The second column of Table 3 shows the ATE obtained by propensity score matching, which is the main estimation strategy. The ATE is 2.1 percentage points and is thus similar to the result obtained by the LPM. Given that only very few non-naturalised immigrants participate in OJT (1.7 %), the effect is economically significant. With respect to statistical significance, the ATE is significant to the 5 % level. Indicators of the matching quality are reported in Appendix: Tables 10 and 11. The matching procedure aims at balancing the distribution of the relevant variables in the treatment and control groups. Therefore, the matching quality can be assessed by comparing the situation before and after matching. Matching was successful when no differences in the means between the two groups exist conditional on the propensity score (Rosenbaum and Rubin 1985). We apply the two-sample t test to check this balancing property. If the treatment and control groups are balanced well, the t test is insignificant after matching. Results for the total sample suggest significant differences between naturalised and non-naturalised immigrants for several covariates (Appendix: Table 11). To improve balancing of the treatment and control groups, we also divide the sample into different subsamples (Section 5.2). A further indicator for the matching quality is the reduction in the mean standardised bias (Rosenbaum and Rubin 1985), where the standardised bias for a given covariate is the difference in means of the treated and control groups as a percentage of the square root of the average sample variances of the two groups. A common approach is calculating the means or medians of the standardised bias before and after matching (e.g. Sianesi 2004; Caliendo et al. 2008). Although the mean of standardised bias is still 9.5 % after matching for the total sample, it was reduced by 72.5 % after matching (Appendix: Table 10). Therefore, the matching quality of the total sample can be assessed as moderate. Also, for most covariates, the percentage reduction in standardised differences is greater than 60 % (Appendix: Table 10). A third possibility to assess the matching quality is comparing the pseudo R-squared before and after matching (Sianesi 2004). The pseudo R-squared indicates the percentage of the variance which is explained by the estimation model. After matching, it should be low, because there should be no systematic differences in the characteristics of naturalised and non-naturalised immigrants. For this sample, it is 0.03 (Appendix: Table 10). Overall, matching quality can be assessed as sufficient.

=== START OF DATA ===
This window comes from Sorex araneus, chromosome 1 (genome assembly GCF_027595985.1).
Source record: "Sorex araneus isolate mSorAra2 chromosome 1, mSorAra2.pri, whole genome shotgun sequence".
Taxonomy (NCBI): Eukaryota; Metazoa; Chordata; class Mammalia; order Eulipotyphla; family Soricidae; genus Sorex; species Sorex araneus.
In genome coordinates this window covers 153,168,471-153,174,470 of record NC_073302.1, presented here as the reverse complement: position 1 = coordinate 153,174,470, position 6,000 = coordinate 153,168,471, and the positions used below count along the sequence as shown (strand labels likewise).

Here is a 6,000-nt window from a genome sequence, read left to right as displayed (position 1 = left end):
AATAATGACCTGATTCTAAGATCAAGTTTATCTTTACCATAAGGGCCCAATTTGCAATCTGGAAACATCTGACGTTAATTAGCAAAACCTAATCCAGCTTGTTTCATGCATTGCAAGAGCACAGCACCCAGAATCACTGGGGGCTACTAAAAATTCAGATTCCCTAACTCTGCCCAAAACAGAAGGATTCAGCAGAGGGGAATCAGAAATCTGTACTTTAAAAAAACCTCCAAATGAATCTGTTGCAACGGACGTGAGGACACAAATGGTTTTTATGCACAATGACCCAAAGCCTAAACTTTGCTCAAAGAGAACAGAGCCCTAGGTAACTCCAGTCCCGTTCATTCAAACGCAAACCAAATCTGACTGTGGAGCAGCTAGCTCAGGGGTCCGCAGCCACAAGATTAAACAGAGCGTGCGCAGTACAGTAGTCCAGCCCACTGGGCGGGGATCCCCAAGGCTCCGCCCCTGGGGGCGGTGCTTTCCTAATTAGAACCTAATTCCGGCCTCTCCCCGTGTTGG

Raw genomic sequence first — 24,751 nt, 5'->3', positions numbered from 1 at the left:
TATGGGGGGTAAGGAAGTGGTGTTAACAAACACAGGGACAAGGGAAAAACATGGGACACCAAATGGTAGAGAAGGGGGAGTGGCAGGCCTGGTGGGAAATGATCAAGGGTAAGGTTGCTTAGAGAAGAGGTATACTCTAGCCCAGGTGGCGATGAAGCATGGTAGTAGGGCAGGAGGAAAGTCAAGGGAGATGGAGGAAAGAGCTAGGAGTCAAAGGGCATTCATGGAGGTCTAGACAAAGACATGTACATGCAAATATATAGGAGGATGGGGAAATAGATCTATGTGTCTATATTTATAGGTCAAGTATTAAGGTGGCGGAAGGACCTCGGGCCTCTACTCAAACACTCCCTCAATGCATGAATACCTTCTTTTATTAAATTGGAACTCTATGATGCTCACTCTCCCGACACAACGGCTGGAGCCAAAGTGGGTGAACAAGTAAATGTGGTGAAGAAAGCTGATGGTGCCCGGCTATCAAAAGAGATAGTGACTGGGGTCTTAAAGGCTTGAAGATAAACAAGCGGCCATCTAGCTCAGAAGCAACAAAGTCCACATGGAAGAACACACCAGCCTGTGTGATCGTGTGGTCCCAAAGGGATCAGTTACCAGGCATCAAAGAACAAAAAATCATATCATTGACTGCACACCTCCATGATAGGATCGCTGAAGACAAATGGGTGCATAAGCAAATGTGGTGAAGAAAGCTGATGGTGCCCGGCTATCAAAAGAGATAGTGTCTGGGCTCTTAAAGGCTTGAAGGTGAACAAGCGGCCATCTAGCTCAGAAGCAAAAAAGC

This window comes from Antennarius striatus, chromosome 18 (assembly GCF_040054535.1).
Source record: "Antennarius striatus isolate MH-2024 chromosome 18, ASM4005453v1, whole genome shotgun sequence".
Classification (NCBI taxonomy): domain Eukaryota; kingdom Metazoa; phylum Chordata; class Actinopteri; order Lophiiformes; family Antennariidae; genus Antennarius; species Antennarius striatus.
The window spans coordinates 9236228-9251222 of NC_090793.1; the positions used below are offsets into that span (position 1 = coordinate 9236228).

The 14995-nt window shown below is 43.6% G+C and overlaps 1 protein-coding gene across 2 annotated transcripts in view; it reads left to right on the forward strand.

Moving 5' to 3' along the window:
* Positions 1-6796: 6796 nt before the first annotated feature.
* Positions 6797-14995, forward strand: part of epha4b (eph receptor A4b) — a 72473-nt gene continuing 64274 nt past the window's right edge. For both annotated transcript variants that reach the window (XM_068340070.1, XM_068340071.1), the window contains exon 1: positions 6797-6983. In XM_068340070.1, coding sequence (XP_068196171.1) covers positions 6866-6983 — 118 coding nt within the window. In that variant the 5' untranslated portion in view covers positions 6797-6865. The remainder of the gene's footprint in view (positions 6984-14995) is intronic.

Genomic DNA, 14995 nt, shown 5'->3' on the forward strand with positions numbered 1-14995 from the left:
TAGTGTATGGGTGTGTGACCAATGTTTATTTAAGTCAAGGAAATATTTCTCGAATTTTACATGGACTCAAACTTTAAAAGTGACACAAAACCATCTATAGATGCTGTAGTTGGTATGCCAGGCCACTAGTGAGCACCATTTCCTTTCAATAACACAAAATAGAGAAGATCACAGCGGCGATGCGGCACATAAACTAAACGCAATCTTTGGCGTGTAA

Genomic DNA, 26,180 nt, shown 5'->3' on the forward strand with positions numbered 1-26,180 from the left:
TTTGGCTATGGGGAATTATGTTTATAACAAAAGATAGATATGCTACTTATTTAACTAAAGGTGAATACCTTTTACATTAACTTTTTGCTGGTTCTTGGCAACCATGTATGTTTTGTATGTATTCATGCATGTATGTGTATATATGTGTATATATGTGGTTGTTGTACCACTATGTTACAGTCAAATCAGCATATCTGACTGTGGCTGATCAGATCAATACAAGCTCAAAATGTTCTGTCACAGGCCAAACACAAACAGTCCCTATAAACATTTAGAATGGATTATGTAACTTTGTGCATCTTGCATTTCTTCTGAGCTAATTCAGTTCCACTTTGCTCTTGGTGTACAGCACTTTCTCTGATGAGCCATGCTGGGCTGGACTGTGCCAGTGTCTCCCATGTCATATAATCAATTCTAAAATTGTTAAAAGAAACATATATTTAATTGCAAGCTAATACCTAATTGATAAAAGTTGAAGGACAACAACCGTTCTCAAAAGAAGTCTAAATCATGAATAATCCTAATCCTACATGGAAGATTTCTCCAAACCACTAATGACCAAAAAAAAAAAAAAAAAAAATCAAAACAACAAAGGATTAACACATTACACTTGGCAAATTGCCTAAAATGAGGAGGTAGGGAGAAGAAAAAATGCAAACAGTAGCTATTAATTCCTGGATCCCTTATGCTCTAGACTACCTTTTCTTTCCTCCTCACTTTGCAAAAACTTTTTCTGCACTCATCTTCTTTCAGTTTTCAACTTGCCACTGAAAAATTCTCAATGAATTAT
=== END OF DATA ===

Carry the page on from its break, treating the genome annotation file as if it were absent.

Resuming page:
5.2 Heterogeneous effects